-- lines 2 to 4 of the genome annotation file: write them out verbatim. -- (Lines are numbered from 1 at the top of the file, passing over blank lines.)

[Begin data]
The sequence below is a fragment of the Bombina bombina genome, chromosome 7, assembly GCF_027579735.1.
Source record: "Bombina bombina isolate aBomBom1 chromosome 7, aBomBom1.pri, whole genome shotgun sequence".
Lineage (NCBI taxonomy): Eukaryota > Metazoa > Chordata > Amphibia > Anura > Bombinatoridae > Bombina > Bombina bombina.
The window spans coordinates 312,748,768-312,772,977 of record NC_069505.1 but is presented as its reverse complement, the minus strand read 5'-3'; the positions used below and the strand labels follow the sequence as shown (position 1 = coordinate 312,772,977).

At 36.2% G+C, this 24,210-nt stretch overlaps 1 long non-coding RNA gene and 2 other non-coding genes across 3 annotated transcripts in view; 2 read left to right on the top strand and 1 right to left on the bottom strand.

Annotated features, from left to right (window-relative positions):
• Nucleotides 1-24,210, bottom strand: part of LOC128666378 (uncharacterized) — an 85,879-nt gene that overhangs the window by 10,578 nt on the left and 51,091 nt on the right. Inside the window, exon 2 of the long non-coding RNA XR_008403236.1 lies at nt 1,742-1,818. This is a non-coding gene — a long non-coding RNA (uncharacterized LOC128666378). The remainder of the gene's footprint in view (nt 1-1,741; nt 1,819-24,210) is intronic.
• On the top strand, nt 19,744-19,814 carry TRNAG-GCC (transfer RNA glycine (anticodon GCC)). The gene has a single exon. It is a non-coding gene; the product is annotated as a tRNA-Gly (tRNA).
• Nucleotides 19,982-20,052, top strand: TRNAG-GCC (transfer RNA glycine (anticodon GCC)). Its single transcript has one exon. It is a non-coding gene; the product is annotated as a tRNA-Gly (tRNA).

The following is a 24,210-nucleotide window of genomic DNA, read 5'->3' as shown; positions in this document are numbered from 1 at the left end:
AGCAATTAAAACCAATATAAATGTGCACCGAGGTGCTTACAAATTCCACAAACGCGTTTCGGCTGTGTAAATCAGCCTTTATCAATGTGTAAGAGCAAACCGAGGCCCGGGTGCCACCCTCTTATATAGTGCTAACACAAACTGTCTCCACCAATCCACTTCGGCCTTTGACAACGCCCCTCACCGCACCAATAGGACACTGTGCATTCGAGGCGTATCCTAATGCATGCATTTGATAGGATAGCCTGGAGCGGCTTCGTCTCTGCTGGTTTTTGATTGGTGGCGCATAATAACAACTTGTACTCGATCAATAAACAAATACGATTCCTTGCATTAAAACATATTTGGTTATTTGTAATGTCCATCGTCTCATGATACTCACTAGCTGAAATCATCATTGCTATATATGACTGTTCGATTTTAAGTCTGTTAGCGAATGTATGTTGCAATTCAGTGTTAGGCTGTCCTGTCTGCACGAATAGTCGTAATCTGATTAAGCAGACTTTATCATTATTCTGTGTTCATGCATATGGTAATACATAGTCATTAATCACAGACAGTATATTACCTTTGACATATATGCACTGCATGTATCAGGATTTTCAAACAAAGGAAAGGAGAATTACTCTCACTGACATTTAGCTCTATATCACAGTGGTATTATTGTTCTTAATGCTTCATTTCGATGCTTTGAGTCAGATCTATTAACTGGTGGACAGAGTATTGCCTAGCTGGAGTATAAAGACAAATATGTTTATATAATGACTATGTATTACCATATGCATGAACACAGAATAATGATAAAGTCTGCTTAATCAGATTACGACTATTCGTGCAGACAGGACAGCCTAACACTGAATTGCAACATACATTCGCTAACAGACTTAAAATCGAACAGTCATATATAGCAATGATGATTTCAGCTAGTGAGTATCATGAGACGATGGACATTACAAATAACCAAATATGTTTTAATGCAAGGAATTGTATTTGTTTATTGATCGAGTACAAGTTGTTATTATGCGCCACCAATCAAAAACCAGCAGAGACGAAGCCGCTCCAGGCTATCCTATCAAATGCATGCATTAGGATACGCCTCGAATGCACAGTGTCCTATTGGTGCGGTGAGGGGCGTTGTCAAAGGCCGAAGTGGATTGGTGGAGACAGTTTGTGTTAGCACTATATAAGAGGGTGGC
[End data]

Source record: "Bombina bombina isolate aBomBom1 chromosome 7, aBomBom1.pri, whole genome shotgun sequence".
Lineage (NCBI taxonomy): Eukaryota > Metazoa > Chordata > Amphibia > Anura > Bombinatoridae > Bombina > Bombina bombina.
The window spans coordinates 312,748,768-312,772,977 of record NC_069505.1 but is presented as its reverse complement, the minus strand read 5'-3'; the positions used below and the strand labels follow the sequence as shown (position 1 = coordinate 312,772,977).